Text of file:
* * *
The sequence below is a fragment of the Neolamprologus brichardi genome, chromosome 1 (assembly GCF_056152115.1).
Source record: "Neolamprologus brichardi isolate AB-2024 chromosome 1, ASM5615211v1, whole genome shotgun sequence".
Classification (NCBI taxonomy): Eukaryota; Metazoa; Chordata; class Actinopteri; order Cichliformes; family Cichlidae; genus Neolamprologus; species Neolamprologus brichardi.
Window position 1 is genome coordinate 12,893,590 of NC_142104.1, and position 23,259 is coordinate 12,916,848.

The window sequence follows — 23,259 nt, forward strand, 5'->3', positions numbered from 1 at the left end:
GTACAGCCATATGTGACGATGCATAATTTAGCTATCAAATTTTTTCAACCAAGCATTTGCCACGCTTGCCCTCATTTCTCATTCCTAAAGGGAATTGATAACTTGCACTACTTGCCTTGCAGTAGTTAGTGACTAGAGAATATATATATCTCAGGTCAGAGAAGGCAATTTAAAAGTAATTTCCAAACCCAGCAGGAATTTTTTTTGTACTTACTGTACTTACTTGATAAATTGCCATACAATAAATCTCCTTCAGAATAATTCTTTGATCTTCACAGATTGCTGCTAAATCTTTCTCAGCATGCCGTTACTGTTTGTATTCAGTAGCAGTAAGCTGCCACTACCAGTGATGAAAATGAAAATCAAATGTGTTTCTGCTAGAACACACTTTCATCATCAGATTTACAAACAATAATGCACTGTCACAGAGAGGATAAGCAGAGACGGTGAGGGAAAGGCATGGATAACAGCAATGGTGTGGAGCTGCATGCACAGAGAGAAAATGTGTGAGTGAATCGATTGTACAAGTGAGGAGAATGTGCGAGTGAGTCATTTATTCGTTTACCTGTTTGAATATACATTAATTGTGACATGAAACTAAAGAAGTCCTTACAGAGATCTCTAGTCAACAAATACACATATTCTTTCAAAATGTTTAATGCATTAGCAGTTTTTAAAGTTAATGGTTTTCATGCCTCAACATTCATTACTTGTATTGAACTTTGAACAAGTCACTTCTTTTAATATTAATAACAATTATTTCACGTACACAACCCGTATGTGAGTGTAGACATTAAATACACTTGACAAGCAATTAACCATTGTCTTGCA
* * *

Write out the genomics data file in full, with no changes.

The sequence below is a fragment of the Neolamprologus brichardi genome, chromosome 1 (assembly GCF_056152115.1).
Source record: "Neolamprologus brichardi isolate AB-2024 chromosome 1, ASM5615211v1, whole genome shotgun sequence".
Classification (NCBI taxonomy): Eukaryota; Metazoa; Chordata; class Actinopteri; order Cichliformes; family Cichlidae; genus Neolamprologus; species Neolamprologus brichardi.
Window position 1 is genome coordinate 12,893,590 of NC_142104.1, and position 23,259 is coordinate 12,916,848.

The window sequence follows — 23,259 nt, forward strand, 5'->3', positions numbered from 1 at the left end:
GTACAGCCATATGTGACGATGCATAATTTAGCTATCAAATTTTTTCAACCAAGCATTTGCCACGCTTGCCCTCATTTCTCATTCCTAAAGGGAATTGATAACTTGCACTACTTGCCTTGCAGTAGTTAGTGACTAGAGAATATATATATCTCAGGTCAGAGAAGGCAATTTAAAAGTAATTTCCAAACCCAGCAGGAATTTTTTTTGTACTTACTGTACTTACTTGATAAATTGCCATACAATAAATCTCCTTCAGAATAATTCTTTGATCTTCACAGATTGCTGCTAAATCTTTCTCAGCATGCCGTTACTGTTTGTATTCAGTAGCAGTAAGCTGCCACTACCAGTGATGAAAATGAAAATCAAATGTGTTTCTGCTAGAACACACTTTCATCATCAGATTTACAAACAATAATGCACTGTCACAGAGAGGATAAGCAGAGACGGTGAGGGAAAGGCATGGATAACAGCAATGGTGTGGAGCTGCATGCACAGAGAGAAAATGTGTGAGTGAATCGATTGTACAAGTGAGGAGAATGTGCGAGTGAGTCATTTATTCGTTTACCTGTTTGAATATACATTAATTGTGACATGAAACTAAAGAAGTCCTTACAGAGATCTCTAGTCAACAAATACACATATTCTTTCAAAATGTTTAATGCATTAGCAGTTTTTAAAGTTAATGGTTTTCATGCCTCAACATTCATTACTTGTATTGAACTTTGAACAAGTCACTTCTTTTAATATTAATAACAATTATTTCACGTACACAACCCGTATGTGAGTGTAGACATTAAATACACTTGACAAGCAATTAACCATTGTCTTGCA